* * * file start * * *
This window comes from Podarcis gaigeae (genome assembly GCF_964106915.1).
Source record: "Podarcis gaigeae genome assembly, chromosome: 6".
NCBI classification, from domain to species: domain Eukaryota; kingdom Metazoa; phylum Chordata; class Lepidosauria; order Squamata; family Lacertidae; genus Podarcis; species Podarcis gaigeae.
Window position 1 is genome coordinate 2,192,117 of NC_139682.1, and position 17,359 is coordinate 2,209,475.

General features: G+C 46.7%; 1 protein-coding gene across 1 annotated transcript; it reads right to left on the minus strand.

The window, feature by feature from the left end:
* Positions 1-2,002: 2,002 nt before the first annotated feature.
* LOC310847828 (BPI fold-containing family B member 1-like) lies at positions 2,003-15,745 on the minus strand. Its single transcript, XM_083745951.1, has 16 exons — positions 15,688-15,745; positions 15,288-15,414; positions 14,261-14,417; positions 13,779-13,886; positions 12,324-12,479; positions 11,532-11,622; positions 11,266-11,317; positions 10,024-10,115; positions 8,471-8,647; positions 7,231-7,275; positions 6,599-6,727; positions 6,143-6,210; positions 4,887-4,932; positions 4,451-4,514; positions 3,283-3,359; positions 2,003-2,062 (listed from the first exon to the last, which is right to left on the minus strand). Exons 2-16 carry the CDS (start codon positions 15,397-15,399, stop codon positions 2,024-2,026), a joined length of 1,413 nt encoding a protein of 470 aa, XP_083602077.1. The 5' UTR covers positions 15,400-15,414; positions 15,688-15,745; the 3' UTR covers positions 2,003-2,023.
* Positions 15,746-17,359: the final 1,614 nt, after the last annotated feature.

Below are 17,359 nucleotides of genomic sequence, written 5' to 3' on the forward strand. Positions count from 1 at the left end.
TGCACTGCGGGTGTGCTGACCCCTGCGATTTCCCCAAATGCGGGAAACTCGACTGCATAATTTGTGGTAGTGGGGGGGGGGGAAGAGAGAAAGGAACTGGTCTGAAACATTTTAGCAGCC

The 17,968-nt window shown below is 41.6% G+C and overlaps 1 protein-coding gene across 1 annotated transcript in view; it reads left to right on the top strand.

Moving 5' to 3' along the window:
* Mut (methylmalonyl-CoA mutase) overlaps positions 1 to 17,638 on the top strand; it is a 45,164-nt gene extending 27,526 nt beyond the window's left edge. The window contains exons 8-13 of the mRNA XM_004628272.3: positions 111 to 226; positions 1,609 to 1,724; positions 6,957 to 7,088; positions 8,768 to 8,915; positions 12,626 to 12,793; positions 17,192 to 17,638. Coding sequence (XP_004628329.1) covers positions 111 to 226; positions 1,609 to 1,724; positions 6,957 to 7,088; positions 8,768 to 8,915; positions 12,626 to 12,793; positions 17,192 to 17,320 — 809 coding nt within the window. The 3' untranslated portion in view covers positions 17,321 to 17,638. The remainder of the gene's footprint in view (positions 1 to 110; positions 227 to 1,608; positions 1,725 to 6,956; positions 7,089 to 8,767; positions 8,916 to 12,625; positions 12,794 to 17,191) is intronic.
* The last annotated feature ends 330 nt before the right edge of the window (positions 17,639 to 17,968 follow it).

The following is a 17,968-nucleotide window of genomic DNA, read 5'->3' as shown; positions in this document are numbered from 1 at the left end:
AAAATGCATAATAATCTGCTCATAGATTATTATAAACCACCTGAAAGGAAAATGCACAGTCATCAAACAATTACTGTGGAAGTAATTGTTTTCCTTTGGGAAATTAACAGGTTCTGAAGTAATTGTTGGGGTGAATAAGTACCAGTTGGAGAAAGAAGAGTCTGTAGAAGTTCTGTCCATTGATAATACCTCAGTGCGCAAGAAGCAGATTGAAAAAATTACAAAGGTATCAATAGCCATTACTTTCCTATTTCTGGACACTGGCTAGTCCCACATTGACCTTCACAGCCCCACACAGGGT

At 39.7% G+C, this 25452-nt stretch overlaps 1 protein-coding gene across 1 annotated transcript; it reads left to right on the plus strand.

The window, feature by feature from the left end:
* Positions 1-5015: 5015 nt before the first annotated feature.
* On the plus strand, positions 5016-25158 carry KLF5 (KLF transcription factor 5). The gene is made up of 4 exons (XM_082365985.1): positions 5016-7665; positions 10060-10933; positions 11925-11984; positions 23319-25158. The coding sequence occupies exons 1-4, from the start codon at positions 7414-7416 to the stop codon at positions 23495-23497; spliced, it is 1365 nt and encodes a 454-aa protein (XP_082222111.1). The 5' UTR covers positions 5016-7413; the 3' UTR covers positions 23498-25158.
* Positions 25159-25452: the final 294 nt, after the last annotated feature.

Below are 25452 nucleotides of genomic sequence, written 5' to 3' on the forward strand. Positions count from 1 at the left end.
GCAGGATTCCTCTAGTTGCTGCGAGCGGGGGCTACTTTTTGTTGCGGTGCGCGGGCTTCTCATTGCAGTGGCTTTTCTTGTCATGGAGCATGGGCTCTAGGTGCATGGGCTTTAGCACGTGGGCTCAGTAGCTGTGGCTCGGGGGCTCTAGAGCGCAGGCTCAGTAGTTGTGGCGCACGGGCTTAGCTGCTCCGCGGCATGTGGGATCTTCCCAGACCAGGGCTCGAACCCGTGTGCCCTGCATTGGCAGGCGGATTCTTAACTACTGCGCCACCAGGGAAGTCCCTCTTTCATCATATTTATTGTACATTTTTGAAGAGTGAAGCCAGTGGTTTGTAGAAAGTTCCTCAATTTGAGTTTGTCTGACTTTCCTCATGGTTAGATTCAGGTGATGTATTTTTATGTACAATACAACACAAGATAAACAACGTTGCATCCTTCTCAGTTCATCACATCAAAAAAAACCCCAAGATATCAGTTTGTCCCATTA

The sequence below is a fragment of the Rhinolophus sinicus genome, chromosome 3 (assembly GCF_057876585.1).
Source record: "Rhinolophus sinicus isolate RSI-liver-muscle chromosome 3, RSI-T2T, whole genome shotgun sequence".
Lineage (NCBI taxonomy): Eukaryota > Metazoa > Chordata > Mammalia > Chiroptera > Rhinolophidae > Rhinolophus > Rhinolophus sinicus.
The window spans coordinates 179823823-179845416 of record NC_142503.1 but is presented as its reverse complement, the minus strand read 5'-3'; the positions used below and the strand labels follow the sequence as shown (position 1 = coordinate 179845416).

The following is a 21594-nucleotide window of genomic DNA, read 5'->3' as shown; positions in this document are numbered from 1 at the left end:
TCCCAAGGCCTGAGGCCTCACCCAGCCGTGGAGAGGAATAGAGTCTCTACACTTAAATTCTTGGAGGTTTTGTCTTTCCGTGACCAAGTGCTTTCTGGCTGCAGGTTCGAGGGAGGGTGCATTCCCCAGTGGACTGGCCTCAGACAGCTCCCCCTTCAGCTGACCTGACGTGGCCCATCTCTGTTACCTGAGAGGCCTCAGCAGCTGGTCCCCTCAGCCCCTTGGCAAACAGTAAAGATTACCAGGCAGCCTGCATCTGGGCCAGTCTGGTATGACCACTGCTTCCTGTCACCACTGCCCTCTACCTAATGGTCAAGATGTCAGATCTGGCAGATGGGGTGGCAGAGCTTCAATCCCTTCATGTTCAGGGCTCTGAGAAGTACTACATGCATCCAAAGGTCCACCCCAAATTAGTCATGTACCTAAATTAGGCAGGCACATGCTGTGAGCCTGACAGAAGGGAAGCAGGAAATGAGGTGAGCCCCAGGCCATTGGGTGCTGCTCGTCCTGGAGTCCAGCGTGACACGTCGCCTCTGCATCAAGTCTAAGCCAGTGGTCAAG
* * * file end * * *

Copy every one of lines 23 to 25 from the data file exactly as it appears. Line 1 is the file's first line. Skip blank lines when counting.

Below are 25452 nucleotides of genomic sequence, written 5' to 3' on the forward strand. Positions count from 1 at the left end.
GCAGGATTCCTCTAGTTGCTGCGAGCGGGGGCTACTTTTTGTTGCGGTGCGCGGGCTTCTCATTGCAGTGGCTTTTCTTGTCATGGAGCATGGGCTCTAGGTGCATGGGCTTTAGCACGTGGGCTCAGTAGCTGTGGCTCGGGGGCTCTAGAGCGCAGGCTCAGTAGTTGTGGCGCACGGGCTTAGCTGCTCCGCGGCATGTGGGATCTTCCCAGACCAGGGCTCGAACCCGTGTGCCCTGCATTGGCAGGCGGATTCTTAACTACTGCGCCACCAGGGAAGTCCCTCTTTCATCATATTTATTGTACATTTTTGAAGAGTGAAGCCAGTGGTTTGTAGAAAGTTCCTCAATTTGAGTTTGTCTGACTTTCCTCATGGTTAGATTCAGGTGATGTATTTTTATGTACAATACAACACAAGATAAACAACGTTGCATCCTTCTCAGTTCATCACATCAAAAAAAACCCCAAGATATCAGTTTGTCCCATTA

The sequence below is a fragment of the Rhinolophus sinicus genome, chromosome 3 (assembly GCF_057876585.1).